Business intelligence, big data, analytics—whatever buzz term you apply, there is huge value for insurance agencies and brokerages in the data that they collect from insureds.
The challenge—or the opportunity, as Kevin Smith, product manager for agency software provider Applied Systems points out—is managing, accessing and making sense of those numbers. “Collecting data is not a problem. The reason it is called ‘big’ data is because over time, the amount of data you have explodes exponentially. And it’s difficult to handle.”
Especially at insurance agencies and brokerages, where employees have top-notch service and relationship skills, but whose knowledge concerning statistical analysis may be lacking.
For agencies that use the management systems TAM and EPIC, Applied Systems offers a cloud-based solution that sorts real-time policy data into a graphical report in its service Applied PerformanceManagement (APM).
Whereas a typical report gives a static, backward view of accounts, APM analyzes multiple sources of raw data within the management systems. “Business intelligence allows you to discover, interact and ask additional questions—follow your nose, so to speak,” says Michael Howe, senior vice president of product management.
APM provides a snapshot of activity within a current month, through its 36 key performance indicators and filtering options. Through a menu, users can select different dashboards that display employee activity, insurer summaries, new insureds or trends in specific lines of coverage, for example. Users can drill down further to examine the types of policies within each producer’s book of business or examine carrier relationships by submissions, declined quotes and close ratios.
“We have access to all of that information in EPIC,” says Ryan Headey, COO of Stratton Agency, a P&C firm based in San Carlos, Calif., that brings in $35 million in premium volume. “But we were going through several reports, which takes time, to pull it out. That’s the beauty of APM and why we really like it. It gives us a much broader brush to see and quick access to the information.”
“We can see which producers in our agency are creating premium volume and what lines of business we are growing,” says James Marek, CEO of Stratton Agency, “Are we hot in Workers’ Comp? Is Commercial Property going crazy? It helps us manage our agency on an ongoing basis.”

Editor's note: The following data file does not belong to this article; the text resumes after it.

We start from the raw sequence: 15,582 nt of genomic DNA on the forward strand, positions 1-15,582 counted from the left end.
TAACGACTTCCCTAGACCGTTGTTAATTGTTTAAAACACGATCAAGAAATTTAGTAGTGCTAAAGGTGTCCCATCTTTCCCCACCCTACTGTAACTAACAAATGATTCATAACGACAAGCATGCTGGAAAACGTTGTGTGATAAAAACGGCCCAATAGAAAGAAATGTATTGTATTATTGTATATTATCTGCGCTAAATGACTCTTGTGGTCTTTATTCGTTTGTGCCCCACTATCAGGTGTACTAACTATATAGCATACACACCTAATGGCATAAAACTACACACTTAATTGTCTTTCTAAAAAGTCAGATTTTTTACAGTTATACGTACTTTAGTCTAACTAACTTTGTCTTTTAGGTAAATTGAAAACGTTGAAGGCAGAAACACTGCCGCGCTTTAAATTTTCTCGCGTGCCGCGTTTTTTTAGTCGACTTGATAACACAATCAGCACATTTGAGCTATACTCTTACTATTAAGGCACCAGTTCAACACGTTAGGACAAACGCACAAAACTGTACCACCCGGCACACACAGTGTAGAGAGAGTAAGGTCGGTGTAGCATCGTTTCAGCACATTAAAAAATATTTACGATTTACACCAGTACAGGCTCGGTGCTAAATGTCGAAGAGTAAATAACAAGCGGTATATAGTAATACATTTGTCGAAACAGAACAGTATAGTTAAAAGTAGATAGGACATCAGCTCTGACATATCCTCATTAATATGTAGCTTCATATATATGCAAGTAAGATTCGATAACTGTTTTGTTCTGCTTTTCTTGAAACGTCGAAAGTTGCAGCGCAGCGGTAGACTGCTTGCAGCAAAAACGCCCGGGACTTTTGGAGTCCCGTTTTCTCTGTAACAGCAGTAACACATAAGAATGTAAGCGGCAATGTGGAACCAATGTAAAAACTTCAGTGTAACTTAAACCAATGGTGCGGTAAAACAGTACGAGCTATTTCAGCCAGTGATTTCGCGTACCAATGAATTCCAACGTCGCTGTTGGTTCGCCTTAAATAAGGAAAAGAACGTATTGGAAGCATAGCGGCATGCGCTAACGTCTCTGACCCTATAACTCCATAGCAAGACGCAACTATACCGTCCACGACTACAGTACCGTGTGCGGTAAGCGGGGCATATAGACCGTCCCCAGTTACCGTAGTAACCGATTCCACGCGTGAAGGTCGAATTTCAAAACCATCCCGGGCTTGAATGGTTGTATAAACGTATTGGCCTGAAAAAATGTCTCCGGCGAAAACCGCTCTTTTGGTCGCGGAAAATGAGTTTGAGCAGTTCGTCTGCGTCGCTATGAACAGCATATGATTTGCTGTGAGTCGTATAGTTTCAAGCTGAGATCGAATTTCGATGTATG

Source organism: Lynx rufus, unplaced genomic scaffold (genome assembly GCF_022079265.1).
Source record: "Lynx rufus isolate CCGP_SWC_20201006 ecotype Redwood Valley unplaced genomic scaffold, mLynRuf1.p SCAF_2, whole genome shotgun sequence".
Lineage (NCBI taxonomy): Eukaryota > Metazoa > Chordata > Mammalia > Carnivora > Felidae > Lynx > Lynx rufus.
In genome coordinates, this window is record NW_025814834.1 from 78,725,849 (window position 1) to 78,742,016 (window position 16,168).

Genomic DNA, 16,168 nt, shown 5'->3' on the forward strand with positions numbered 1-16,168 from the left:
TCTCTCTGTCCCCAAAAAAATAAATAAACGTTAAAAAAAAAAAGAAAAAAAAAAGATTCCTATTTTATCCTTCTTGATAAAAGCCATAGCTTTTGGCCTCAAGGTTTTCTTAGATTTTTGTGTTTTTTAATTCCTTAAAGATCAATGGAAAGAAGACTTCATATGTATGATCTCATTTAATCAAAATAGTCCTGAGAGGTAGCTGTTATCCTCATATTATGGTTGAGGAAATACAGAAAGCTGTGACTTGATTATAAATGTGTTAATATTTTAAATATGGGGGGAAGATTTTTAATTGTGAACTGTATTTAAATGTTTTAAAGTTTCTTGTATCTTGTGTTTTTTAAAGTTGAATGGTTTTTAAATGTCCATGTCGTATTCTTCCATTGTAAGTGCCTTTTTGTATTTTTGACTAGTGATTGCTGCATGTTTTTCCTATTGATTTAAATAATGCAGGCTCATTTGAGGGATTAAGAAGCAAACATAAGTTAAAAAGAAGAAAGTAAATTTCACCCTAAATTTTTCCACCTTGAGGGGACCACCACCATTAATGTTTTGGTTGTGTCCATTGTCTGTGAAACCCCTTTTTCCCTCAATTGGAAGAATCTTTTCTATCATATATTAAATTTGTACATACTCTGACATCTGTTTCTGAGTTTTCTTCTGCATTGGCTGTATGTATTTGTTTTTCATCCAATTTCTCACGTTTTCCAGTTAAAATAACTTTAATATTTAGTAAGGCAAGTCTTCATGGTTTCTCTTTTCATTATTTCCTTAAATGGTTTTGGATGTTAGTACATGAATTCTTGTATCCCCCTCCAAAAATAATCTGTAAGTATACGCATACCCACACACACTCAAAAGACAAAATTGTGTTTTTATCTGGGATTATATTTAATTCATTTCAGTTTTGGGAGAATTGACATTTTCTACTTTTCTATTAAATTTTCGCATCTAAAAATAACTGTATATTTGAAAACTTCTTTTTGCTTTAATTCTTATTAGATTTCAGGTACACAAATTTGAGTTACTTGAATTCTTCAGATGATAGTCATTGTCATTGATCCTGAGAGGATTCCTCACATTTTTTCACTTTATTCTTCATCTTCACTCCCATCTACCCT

At Stratton Agency, which specializes in writing coverage for national pizza delivery programs, technology in the Bay Area, hospitality, home owners’ associations and high-value personal lines, Marek and other agency executives not only use APM to manage the agency’s six producers, but also its account managers. “That was one of the trends we realized after using this—the overall premium for our account managers was in the realm of what we thought, but after drilling down, we found out that some months were upside-down in terms of renewals,” he adds.
APM breaks down year-over-year growth by policy types or ZIP code. Geography dashboards map business and clients based on their location, where identifying trends provides value. “Let’s say that you lost 5% of your customers last year, and you want to make that 4% or 0% this year,” Howe posits. “But if you have no insight into what is driving the customer to leave, you can’t act on it. Now imagine you have that same set of data, but it’s presented in a different way. You are looking at a map and you see that a bunch of customers in a particular ZIP code are leaving. Now you have the tools to find out why you are losing that customer.”
Headey points out that APM was able to point out a glitch in the agency’s group benefits workflow. “It helped us clean up our management system regarding how we were entering commissions for group benefits.”